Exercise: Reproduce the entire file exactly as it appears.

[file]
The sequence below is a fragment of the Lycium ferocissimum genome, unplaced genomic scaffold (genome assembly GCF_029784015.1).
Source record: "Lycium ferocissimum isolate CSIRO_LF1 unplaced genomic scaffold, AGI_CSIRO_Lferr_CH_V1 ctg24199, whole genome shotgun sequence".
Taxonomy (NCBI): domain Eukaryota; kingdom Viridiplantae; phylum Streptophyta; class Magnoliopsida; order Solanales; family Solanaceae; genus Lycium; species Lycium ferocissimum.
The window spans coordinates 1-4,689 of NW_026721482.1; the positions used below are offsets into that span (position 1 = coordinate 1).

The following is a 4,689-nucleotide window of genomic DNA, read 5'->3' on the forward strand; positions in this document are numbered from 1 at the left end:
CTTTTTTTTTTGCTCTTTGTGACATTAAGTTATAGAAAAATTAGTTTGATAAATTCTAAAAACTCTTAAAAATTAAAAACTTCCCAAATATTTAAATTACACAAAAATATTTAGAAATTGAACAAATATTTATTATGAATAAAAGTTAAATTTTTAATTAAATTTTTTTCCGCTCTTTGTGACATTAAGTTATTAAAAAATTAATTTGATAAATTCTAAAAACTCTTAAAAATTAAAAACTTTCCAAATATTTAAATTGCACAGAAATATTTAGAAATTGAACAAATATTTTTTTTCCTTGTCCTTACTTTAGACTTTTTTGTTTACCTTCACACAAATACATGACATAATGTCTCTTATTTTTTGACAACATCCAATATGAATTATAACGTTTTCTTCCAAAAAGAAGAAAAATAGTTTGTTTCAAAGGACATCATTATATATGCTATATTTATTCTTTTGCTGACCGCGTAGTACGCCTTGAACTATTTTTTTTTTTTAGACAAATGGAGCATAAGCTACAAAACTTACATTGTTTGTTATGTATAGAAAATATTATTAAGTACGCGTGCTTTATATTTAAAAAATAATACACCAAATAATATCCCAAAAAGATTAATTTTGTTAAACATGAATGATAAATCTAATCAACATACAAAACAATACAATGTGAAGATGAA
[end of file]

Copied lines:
The sequence below is a fragment of the Lycium ferocissimum genome, unplaced genomic scaffold (genome assembly GCF_029784015.1).
Source record: "Lycium ferocissimum isolate CSIRO_LF1 unplaced genomic scaffold, AGI_CSIRO_Lferr_CH_V1 ctg24199, whole genome shotgun sequence".
Taxonomy (NCBI): domain Eukaryota; kingdom Viridiplantae; phylum Streptophyta; class Magnoliopsida; order Solanales; family Solanaceae; genus Lycium; species Lycium ferocissimum.
The window spans coordinates 1-4,689 of NW_026721482.1; the positions used below are offsets into that span (position 1 = coordinate 1).

The following is a 4,689-nucleotide window of genomic DNA, read 5'->3' on the forward strand; positions in this document are numbered from 1 at the left end:
CTTTTTTTTTTGCTCTTTGTGACATTAAGTTATAGAAAAATTAGTTTGATAAATTCTAAAAACTCTTAAAAATTAAAAACTTCCCAAATATTTAAATTACACAAAAATATTTAGAAATTGAACAAATATTTATTATGAATAAAAGTTAAATTTTTAATTAAATTTTTTTCCGCTCTTTGTGACATTAAGTTATTAAAAAATTAATTTGATAAATTCTAAAAACTCTTAAAAATTAAAAACTTTCCAAATATTTAAATTGCACAGAAATATTTAGAAATTGAACAAATATTTTTTTTCCTTGTCCTTACTTTAGACTTTTTTGTTTACCTTCACACAAATACATGACATAATGTCTCTTATTTTTTGACAACATCCAATATGAATTATAACGTTTTCTTCCAAAAAGAAGAAAAATAGTTTGTTTCAAAGGACATCATTATATATGCTATATTTATTCTTTTGCTGACCGCGTAGTACGCCTTGAACTATTTTTTTTTTTTAGACAAATGGAGCATAAGCTACAAAACTTACATTGTTTGTTATGTATAGAAAATATTATTAAGTACGCGTGCTTTATATTTAAAAAATAATACACCAAATAATATCCCAAAAAGATTAATTTTGTTAAACATGAATGATAAATCTAATCAACATACAAAACAATACAATGTGAAGATGAA